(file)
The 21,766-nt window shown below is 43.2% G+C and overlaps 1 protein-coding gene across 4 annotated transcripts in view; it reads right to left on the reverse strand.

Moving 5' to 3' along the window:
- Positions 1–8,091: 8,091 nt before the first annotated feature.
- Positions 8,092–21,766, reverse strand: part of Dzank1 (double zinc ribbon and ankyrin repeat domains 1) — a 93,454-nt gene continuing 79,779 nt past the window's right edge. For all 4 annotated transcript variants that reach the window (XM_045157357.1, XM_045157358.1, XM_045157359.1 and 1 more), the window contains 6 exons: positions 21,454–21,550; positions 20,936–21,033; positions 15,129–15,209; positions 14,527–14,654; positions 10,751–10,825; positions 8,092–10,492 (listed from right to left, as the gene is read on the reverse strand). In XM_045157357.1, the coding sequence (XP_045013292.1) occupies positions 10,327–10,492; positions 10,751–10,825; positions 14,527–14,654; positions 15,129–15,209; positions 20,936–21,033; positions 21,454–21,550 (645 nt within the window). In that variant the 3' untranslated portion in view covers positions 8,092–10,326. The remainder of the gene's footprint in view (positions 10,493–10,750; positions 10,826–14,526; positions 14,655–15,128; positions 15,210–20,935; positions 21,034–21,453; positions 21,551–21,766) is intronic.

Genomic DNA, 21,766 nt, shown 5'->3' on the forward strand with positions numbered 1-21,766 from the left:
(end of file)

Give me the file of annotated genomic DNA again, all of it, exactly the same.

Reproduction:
The 21,766-nt window shown below is 43.2% G+C and overlaps 1 protein-coding gene across 4 annotated transcripts in view; it reads right to left on the reverse strand.

Moving 5' to 3' along the window:
- Positions 1–8,091: 8,091 nt before the first annotated feature.
- Positions 8,092–21,766, reverse strand: part of Dzank1 (double zinc ribbon and ankyrin repeat domains 1) — a 93,454-nt gene continuing 79,779 nt past the window's right edge. For all 4 annotated transcript variants that reach the window (XM_045157357.1, XM_045157358.1, XM_045157359.1 and 1 more), the window contains 6 exons: positions 21,454–21,550; positions 20,936–21,033; positions 15,129–15,209; positions 14,527–14,654; positions 10,751–10,825; positions 8,092–10,492 (listed from right to left, as the gene is read on the reverse strand). In XM_045157357.1, the coding sequence (XP_045013292.1) occupies positions 10,327–10,492; positions 10,751–10,825; positions 14,527–14,654; positions 15,129–15,209; positions 20,936–21,033; positions 21,454–21,550 (645 nt within the window). In that variant the 3' untranslated portion in view covers positions 8,092–10,326. The remainder of the gene's footprint in view (positions 10,493–10,750; positions 10,826–14,526; positions 14,655–15,128; positions 15,210–20,935; positions 21,034–21,453; positions 21,551–21,766) is intronic.

Genomic DNA, 21,766 nt, shown 5'->3' on the forward strand with positions numbered 1-21,766 from the left: